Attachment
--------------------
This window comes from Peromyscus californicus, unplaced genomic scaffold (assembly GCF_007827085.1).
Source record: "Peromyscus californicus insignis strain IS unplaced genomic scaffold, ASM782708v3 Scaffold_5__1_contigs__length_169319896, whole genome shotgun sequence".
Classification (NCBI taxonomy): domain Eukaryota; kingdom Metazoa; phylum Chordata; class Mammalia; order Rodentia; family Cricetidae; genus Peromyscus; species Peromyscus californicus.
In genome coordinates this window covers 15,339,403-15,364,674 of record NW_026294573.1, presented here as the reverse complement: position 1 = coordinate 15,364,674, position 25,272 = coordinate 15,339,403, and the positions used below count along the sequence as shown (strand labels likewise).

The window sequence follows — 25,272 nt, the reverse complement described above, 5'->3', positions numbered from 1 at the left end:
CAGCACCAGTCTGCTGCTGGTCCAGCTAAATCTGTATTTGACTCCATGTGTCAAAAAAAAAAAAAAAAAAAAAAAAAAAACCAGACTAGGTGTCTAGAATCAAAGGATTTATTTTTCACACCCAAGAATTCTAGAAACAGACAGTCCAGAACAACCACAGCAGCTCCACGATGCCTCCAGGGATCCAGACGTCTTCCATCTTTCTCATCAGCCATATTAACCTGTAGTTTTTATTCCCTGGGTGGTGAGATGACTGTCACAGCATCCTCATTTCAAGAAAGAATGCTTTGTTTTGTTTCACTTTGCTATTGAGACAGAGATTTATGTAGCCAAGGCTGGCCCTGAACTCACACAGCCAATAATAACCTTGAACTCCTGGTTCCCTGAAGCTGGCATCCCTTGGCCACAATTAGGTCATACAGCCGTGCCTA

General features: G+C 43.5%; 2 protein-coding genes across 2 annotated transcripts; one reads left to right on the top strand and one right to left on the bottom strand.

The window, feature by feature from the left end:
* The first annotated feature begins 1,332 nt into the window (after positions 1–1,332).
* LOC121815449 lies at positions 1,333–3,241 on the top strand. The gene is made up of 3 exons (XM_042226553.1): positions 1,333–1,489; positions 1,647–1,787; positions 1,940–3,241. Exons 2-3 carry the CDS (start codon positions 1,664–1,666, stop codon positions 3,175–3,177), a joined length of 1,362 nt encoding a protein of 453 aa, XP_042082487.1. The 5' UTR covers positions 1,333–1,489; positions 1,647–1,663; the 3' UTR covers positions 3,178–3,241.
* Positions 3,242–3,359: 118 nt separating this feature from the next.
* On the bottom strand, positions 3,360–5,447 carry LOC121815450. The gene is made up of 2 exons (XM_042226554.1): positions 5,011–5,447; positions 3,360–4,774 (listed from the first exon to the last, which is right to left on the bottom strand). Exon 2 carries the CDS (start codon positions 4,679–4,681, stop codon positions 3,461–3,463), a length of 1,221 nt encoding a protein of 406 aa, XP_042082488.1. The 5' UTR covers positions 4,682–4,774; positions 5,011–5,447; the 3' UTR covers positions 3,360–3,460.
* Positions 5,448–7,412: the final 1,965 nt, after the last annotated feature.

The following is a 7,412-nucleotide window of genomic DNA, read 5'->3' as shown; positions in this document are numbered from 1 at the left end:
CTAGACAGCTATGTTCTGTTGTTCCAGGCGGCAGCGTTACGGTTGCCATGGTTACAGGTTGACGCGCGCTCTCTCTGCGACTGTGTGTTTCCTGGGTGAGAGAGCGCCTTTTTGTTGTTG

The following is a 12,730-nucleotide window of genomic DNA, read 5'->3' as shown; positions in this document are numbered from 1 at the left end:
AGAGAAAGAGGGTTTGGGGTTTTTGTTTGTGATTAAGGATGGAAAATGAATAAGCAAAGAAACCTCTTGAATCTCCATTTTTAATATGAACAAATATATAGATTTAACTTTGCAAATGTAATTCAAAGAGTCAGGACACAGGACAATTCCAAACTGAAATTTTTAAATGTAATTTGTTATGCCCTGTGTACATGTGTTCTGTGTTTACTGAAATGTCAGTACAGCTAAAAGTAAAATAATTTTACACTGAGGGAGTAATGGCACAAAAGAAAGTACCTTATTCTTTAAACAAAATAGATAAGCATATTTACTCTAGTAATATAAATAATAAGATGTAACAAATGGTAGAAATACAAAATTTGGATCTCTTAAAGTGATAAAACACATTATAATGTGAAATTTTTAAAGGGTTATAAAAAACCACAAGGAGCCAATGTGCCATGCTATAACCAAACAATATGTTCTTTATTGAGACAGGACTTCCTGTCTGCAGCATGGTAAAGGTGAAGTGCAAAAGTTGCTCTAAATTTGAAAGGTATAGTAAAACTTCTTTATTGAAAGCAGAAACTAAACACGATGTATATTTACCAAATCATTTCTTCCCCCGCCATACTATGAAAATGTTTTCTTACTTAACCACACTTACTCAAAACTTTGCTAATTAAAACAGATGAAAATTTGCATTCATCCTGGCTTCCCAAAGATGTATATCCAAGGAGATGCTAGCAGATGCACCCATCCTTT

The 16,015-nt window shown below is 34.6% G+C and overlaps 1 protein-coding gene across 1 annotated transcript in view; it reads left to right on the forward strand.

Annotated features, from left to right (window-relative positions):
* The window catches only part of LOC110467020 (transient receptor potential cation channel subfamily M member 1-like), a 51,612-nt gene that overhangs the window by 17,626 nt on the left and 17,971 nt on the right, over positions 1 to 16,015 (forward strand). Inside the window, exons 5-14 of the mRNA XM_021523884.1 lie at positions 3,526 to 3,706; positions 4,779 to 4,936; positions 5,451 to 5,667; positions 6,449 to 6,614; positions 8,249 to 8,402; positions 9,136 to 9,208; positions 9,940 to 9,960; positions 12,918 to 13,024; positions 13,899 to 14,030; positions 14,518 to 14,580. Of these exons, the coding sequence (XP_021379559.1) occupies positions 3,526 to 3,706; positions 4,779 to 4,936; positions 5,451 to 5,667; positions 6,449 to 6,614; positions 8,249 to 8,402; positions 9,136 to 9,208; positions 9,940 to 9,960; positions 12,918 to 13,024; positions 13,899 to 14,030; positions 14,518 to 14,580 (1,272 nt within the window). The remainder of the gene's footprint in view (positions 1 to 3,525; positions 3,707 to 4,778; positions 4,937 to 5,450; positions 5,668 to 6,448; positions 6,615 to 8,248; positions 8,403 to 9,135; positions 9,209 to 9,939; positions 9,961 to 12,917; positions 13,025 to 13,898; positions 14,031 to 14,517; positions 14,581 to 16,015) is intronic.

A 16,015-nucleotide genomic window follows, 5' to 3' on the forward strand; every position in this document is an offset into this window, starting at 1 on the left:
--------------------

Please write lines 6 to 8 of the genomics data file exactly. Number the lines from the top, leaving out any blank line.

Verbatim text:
CAGCACCAGTCTGCTGCTGGTCCAGCTAAATCTGTATTTGACTCCATGTGTCAAAAAAAAAAAAAAAAAAAAAAAAAAAACCAGACTAGGTGTCTAGAATCAAAGGATTTATTTTTCACACCCAAGAATTCTAGAAACAGACAGTCCAGAACAACCACAGCAGCTCCACGATGCCTCCAGGGATCCAGACGTCTTCCATCTTTCTCATCAGCCATATTAACCTGTAGTTTTTATTCCCTGGGTGGTGAGATGACTGTCACAGCATCCTCATTTCAAGAAAGAATGCTTTGTTTTGTTTCACTTTGCTATTGAGACAGAGATTTATGTAGCCAAGGCTGGCCCTGAACTCACACAGCCAATAATAACCTTGAACTCCTGGTTCCCTGAAGCTGGCATCCCTTGGCCACAATTAGGTCATACAGCCGTGCCTA

General features: G+C 43.5%; 2 protein-coding genes across 2 annotated transcripts; one reads left to right on the top strand and one right to left on the bottom strand.

The window, feature by feature from the left end: